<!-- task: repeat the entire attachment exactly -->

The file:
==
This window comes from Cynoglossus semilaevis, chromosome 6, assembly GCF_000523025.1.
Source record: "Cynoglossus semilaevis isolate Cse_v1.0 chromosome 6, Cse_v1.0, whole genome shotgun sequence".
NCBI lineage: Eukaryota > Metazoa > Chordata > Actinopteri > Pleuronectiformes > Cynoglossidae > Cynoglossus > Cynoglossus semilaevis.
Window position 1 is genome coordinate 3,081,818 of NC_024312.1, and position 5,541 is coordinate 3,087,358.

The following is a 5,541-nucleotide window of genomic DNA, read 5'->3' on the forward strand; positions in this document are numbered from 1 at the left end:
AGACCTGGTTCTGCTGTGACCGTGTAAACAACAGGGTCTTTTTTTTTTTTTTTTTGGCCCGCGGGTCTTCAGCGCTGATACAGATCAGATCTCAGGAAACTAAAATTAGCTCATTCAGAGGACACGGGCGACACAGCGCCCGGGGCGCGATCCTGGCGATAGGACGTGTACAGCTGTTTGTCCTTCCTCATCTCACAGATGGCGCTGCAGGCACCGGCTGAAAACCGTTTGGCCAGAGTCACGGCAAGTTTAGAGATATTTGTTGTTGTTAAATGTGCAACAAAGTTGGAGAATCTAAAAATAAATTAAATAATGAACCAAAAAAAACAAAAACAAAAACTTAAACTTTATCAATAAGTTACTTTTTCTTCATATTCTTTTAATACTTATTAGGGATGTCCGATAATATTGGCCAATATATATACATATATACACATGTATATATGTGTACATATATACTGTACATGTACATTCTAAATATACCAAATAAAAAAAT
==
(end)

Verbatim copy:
This window comes from Cynoglossus semilaevis, chromosome 6, assembly GCF_000523025.1.
Source record: "Cynoglossus semilaevis isolate Cse_v1.0 chromosome 6, Cse_v1.0, whole genome shotgun sequence".
NCBI lineage: Eukaryota > Metazoa > Chordata > Actinopteri > Pleuronectiformes > Cynoglossidae > Cynoglossus > Cynoglossus semilaevis.
Window position 1 is genome coordinate 3,081,818 of NC_024312.1, and position 5,541 is coordinate 3,087,358.

The following is a 5,541-nucleotide window of genomic DNA, read 5'->3' on the forward strand; positions in this document are numbered from 1 at the left end:
AGACCTGGTTCTGCTGTGACCGTGTAAACAACAGGGTCTTTTTTTTTTTTTTTTTGGCCCGCGGGTCTTCAGCGCTGATACAGATCAGATCTCAGGAAACTAAAATTAGCTCATTCAGAGGACACGGGCGACACAGCGCCCGGGGCGCGATCCTGGCGATAGGACGTGTACAGCTGTTTGTCCTTCCTCATCTCACAGATGGCGCTGCAGGCACCGGCTGAAAACCGTTTGGCCAGAGTCACGGCAAGTTTAGAGATATTTGTTGTTGTTAAATGTGCAACAAAGTTGGAGAATCTAAAAATAAATTAAATAATGAACCAAAAAAAACAAAAACAAAAACTTAAACTTTATCAATAAGTTACTTTTTCTTCATATTCTTTTAATACTTATTAGGGATGTCCGATAATATTGGCCAATATATATACATATATACACATGTATATATGTGTACATATATACTGTACATGTACATTCTAAATATACCAAATAAAAAAAT